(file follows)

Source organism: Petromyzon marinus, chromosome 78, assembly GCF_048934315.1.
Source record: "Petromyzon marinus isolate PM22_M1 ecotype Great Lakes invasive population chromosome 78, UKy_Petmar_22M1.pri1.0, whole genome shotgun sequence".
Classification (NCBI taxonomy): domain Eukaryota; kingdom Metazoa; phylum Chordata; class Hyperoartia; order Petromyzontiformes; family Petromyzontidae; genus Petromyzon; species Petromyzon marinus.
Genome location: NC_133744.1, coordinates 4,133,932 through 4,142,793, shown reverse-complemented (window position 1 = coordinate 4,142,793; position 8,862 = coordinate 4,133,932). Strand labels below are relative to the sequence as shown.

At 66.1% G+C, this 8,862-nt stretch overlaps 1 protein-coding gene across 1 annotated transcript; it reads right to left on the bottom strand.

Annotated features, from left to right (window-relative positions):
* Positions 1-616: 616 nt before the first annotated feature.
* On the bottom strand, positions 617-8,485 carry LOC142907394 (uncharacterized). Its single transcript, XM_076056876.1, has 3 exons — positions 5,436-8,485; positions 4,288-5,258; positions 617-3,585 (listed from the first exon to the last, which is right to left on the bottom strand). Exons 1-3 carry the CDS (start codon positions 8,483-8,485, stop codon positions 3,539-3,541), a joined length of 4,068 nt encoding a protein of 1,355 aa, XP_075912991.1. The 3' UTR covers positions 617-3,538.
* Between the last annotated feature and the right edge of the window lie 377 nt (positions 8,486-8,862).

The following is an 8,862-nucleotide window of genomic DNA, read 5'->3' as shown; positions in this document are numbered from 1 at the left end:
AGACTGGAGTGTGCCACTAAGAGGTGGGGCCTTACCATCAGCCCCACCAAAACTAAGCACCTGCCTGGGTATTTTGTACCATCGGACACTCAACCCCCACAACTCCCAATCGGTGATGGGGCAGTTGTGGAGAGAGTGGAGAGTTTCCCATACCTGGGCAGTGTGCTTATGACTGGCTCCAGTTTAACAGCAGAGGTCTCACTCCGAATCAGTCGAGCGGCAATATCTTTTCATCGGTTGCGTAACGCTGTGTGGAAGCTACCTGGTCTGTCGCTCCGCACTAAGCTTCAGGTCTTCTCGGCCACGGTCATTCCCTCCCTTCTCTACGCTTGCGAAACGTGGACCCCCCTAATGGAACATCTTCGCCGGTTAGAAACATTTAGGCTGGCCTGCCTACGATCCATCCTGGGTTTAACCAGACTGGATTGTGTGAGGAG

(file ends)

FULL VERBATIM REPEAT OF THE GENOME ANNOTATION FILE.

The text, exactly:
Source organism: Petromyzon marinus, chromosome 78, assembly GCF_048934315.1.
Source record: "Petromyzon marinus isolate PM22_M1 ecotype Great Lakes invasive population chromosome 78, UKy_Petmar_22M1.pri1.0, whole genome shotgun sequence".
Classification (NCBI taxonomy): domain Eukaryota; kingdom Metazoa; phylum Chordata; class Hyperoartia; order Petromyzontiformes; family Petromyzontidae; genus Petromyzon; species Petromyzon marinus.
Genome location: NC_133744.1, coordinates 4,133,932 through 4,142,793, shown reverse-complemented (window position 1 = coordinate 4,142,793; position 8,862 = coordinate 4,133,932). Strand labels below are relative to the sequence as shown.

At 66.1% G+C, this 8,862-nt stretch overlaps 1 protein-coding gene across 1 annotated transcript; it reads right to left on the bottom strand.

Annotated features, from left to right (window-relative positions):
* Positions 1-616: 616 nt before the first annotated feature.
* On the bottom strand, positions 617-8,485 carry LOC142907394 (uncharacterized). Its single transcript, XM_076056876.1, has 3 exons — positions 5,436-8,485; positions 4,288-5,258; positions 617-3,585 (listed from the first exon to the last, which is right to left on the bottom strand). Exons 1-3 carry the CDS (start codon positions 8,483-8,485, stop codon positions 3,539-3,541), a joined length of 4,068 nt encoding a protein of 1,355 aa, XP_075912991.1. The 3' UTR covers positions 617-3,538.
* Between the last annotated feature and the right edge of the window lie 377 nt (positions 8,486-8,862).

The following is an 8,862-nucleotide window of genomic DNA, read 5'->3' as shown; positions in this document are numbered from 1 at the left end:
AGACTGGAGTGTGCCACTAAGAGGTGGGGCCTTACCATCAGCCCCACCAAAACTAAGCACCTGCCTGGGTATTTTGTACCATCGGACACTCAACCCCCACAACTCCCAATCGGTGATGGGGCAGTTGTGGAGAGAGTGGAGAGTTTCCCATACCTGGGCAGTGTGCTTATGACTGGCTCCAGTTTAACAGCAGAGGTCTCACTCCGAATCAGTCGAGCGGCAATATCTTTTCATCGGTTGCGTAACGCTGTGTGGAAGCTACCTGGTCTGTCGCTCCGCACTAAGCTTCAGGTCTTCTCGGCCACGGTCATTCCCTCCCTTCTCTACGCTTGCGAAACGTGGACCCCCCTAATGGAACATCTTCGCCGGTTAGAAACATTTAGGCTGGCCTGCCTACGATCCATCCTGGGTTTAACCAGACTGGATTGTGTGAGGAG